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About The evening times. [volume] (Washington, D.C.) 1895-1902
Washington, D.C. (1895-1902)
- The evening times. [volume] : (Washington, D.C.) 1895-1902
- Place of publication:
- Washington, D.C.
- Geographic coverage:
- Washington Times Co.
- Dates of publication:
- Vol. 1, no. 1 (Aug. 5, 1895)-no. 2,289 (Nov. 29, 1902).
- Daily (except Sunday)
- Washington (D.C.)--fast--(OCoLC)fst01204505
- Washington (D.C.)--Newspapers.
- Also issued on microfilm from the Library of Congress, Photoduplication Service.
- Archived issues are available in digital format as part of the Library of Congress Chronicling America online collection.
- Irregular numbering.
- Issued also as a morning edition with title: Morning times.
- sn 84024441
- Succeeding Titles:
- Related Titles:
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- First Issue Last Issue
The Evening Times (Washington [D.C.]) 1895-1902
The Evening Times first appeared on August 5, 1895 as an addition to the Morning Times, which had begun publication the previous year. Within a few years, this late afternoon edition competed with the Evening Star as the largest daily in the capital city, both of them recording a circulation of over 40,000. The politically Democratic Evening Times covered local stories as well as foreign news culled from wire services. It often featured a society or crime article on the front page and included a daily weather map, sports, gossip, women's news, and news of sundry federal agencies and the activities of civil servants. Beginning in 1901 the newspaper also published fiction, Sunday comics, and true adventure stories. That year, advertising moved to the forefront, often appearing prominently on the front page.
The newspaper claimed to have the timeliest coverage of national elections and foreign news reports. Local issues dominate the news beyond the first page, but sports and business news were also featured. The Times reported heavily on the changing landscape in Washington at the turn of the twentieth century, with frequent stories on city planning and urbanization activities, the development of the national Mall, alley and tenement reform, sanitary improvements, road building and repairs.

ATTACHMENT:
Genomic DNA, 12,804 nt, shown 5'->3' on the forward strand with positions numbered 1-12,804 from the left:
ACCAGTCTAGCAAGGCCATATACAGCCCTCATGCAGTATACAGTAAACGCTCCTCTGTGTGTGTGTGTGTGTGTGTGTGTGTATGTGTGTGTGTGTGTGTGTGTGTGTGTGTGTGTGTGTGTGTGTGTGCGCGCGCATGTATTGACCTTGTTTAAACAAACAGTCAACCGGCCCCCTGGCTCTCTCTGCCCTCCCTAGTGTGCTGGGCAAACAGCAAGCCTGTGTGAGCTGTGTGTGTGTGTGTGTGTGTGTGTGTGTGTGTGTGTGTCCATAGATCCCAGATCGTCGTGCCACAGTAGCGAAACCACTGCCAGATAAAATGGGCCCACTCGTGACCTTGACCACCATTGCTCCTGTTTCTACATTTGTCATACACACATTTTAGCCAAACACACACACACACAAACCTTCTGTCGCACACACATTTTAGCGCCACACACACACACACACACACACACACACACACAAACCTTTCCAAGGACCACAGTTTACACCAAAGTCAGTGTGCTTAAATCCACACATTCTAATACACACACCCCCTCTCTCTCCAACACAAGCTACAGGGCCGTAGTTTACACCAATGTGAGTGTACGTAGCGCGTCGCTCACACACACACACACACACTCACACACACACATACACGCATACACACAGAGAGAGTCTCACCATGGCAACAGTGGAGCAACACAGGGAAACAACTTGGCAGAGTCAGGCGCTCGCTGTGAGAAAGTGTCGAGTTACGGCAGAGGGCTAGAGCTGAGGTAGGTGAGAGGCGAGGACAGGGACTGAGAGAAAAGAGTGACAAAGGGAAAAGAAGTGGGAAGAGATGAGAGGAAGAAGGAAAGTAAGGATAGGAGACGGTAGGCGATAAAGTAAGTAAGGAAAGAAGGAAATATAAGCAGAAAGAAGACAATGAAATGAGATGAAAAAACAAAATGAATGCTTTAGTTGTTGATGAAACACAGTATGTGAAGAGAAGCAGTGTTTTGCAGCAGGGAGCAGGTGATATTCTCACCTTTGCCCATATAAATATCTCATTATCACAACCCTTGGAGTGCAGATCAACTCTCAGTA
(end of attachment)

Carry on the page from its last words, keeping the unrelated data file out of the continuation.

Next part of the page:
C. G. Conn sold the morning and evening editions in late 1896 to Washington Post founder Stilson Hutchins (1830-1912). Frank A. Munsey (1854-1925), known for his consolidation practices and within the newspaper business as the destroyer of the dailies, owned the paper 1901-1917 and ran the paper from the Munsey Building built in 1905. Under his ownership the morning edition ceased November 29, 1902 and the paper (published only in the evening and Sunday) became the politically-independent Washington Times (not to be confused with the present-day paper of the same title).
William Randolph Hearst gained control of the Washington Times in 1917 through his agent Arthur Brisbane. Five years later Hearst also took over the Washington Herald. A combined Sunday edition of both papers was published as the Washington Times-Herald in 1922 and 1923, and then a combined Sunday edition was published as the Washington Herald until 1937. A combined daily and Sunday edition, called the Washington Times-Herald, began publication February 1, 1939. That paper merged with the Post in 1954.
Provided by: Library of Congress, Washington, DC